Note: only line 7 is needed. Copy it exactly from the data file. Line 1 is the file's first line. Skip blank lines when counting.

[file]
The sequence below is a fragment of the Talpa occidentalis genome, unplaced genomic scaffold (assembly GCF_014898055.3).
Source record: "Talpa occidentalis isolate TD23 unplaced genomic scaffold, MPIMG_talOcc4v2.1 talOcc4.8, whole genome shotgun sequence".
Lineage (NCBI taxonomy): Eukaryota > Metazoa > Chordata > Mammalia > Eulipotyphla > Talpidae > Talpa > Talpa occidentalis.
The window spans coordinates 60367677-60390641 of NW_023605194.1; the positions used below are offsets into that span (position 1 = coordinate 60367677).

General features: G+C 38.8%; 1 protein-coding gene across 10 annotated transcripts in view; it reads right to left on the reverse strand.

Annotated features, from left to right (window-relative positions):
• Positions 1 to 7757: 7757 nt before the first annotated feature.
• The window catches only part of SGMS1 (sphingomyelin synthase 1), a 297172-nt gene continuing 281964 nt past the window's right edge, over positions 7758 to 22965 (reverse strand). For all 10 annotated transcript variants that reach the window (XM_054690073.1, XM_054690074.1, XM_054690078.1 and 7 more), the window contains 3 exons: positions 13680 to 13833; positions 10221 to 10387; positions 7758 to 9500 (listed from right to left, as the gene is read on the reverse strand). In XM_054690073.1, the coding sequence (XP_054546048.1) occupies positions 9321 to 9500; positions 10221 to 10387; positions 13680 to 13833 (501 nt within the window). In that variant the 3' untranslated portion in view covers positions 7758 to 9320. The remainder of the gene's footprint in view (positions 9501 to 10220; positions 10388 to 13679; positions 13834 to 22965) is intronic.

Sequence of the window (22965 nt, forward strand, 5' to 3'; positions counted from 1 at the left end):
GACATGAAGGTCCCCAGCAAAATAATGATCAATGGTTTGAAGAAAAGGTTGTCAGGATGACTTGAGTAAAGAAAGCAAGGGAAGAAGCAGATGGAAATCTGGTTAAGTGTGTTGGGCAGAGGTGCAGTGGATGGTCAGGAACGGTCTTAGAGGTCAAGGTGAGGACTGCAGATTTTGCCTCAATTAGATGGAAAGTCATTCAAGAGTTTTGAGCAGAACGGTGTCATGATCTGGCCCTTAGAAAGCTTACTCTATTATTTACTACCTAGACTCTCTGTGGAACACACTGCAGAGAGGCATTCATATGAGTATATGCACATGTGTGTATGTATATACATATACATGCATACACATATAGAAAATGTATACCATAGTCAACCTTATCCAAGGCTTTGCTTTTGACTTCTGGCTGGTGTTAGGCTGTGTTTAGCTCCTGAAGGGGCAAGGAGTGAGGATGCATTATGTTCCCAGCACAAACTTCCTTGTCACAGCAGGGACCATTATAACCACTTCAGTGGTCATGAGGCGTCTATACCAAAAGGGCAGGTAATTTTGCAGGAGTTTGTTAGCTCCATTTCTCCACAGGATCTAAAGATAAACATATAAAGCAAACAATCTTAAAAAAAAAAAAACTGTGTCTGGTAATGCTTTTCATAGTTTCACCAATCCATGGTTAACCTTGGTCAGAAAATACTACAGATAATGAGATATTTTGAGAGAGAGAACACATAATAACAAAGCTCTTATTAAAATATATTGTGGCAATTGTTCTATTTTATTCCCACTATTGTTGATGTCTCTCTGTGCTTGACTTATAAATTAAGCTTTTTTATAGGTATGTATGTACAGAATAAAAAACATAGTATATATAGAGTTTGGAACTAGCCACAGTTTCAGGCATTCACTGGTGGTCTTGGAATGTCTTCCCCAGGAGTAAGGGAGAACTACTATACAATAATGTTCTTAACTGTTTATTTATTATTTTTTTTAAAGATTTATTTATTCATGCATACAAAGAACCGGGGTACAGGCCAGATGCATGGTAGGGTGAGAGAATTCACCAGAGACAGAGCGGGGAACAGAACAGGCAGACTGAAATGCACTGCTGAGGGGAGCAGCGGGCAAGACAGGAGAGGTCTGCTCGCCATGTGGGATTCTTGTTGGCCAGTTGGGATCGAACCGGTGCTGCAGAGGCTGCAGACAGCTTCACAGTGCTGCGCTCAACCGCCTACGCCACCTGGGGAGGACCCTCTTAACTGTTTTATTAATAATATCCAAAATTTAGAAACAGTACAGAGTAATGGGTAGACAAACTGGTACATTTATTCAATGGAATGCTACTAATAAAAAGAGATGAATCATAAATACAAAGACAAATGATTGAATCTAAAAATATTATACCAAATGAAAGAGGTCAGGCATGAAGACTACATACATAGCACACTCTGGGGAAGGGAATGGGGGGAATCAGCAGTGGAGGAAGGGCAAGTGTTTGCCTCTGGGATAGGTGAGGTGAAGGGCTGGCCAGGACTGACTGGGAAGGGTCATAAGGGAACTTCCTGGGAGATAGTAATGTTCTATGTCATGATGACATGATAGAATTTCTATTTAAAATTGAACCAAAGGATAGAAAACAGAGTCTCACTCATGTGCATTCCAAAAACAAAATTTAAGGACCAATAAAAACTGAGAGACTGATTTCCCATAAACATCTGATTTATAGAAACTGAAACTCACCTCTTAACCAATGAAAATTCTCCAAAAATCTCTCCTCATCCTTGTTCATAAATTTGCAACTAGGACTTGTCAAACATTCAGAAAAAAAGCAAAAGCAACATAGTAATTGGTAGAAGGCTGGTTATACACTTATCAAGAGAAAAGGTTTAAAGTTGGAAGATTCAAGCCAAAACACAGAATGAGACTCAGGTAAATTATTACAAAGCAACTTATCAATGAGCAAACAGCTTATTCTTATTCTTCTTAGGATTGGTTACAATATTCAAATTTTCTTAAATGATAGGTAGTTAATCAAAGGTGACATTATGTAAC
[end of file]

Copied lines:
• Positions 1 to 7757: 7757 nt before the first annotated feature.